I have to say something about Henry Allen, a journalism story that’s mostly staying in journalism circles and probably that’s where it belongs, because it has no greater import or anything. I mention it mainly because I always wanted to work for or with Allen, a legendary writer and editor at the Washington Post, whose career ended abruptly last Friday when he scuffled with a writer who was chapping his ass. He literally went down swinging, and while I can’t condone punching one’s colleagues, I can certainly understand the urge to do so, and given that no one was hurt, let’s chalk it up to a final glimpse at a certain Front Page standard of newsroom behavior and leave it at that.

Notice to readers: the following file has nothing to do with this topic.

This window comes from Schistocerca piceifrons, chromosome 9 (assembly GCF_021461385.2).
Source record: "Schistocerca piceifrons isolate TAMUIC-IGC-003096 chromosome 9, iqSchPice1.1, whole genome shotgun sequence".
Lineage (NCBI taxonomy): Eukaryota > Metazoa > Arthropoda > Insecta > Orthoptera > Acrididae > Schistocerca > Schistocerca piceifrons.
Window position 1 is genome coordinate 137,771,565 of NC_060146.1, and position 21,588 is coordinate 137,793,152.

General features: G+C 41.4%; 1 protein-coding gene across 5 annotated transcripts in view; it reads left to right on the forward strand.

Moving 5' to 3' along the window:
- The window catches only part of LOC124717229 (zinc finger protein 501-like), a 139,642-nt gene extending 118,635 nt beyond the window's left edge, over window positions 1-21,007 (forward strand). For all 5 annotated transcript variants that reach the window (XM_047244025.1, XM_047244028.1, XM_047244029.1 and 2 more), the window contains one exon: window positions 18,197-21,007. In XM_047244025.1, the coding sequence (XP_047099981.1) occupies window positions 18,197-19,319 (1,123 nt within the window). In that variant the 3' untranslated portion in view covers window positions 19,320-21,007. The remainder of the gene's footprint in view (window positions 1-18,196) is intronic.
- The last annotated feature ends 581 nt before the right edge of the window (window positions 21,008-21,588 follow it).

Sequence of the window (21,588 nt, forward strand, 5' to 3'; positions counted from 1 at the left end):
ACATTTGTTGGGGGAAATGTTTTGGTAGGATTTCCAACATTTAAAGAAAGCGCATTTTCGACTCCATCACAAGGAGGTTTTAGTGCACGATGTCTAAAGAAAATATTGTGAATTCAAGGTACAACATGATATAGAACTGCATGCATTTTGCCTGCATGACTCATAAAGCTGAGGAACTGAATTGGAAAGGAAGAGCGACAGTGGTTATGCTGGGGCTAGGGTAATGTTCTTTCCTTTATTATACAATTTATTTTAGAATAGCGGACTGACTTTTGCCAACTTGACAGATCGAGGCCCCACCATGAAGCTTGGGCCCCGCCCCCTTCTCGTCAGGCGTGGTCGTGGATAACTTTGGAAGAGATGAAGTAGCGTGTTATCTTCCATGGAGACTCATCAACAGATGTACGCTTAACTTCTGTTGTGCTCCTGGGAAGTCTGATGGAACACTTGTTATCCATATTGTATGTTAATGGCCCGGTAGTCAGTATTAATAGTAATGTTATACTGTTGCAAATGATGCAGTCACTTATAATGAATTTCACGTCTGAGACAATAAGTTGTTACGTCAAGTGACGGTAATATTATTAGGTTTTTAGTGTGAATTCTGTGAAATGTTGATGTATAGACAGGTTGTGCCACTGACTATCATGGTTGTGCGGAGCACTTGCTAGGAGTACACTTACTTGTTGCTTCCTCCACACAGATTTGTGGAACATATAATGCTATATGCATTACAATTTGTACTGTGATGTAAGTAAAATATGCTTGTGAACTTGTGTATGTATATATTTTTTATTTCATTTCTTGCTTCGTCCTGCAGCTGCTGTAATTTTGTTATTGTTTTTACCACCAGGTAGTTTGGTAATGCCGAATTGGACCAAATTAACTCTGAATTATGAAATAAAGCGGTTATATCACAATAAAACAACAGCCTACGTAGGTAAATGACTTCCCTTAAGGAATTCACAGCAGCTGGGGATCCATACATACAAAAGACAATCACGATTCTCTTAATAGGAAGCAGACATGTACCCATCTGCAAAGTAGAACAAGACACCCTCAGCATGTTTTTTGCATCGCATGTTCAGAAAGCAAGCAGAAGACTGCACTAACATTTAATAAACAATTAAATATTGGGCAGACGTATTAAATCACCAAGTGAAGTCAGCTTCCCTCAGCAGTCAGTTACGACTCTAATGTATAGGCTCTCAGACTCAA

I first encountered Allen, then a superstar of the Style section, when I took a two-day writing workshop very early in my career. It was a strange trip — a hot weekend in late May. My salad-days starter car didn’t have air-conditioning, and I drove from Columbus to Champaign, Ill. with the windows down, wearing a pair of bib overalls with a bikini top for maximum air circulation. It was a long trip, and I arrived windblown and looking crazy, at least if I’m to judge from the looks the desk clerk at the hotel gave me. Things went further downhill when I realized I’d packed all my career clothes but not my career shoes, and had to attend the workshop and networking sessions in jeans and a T-shirt. A few of the young reporters stayed up late the first night, drinking wine in the courtyard of the hotel, asked by management several times to keep it down. (“It’s that girl with the overalls and bikini,” someone undoubtedly said.)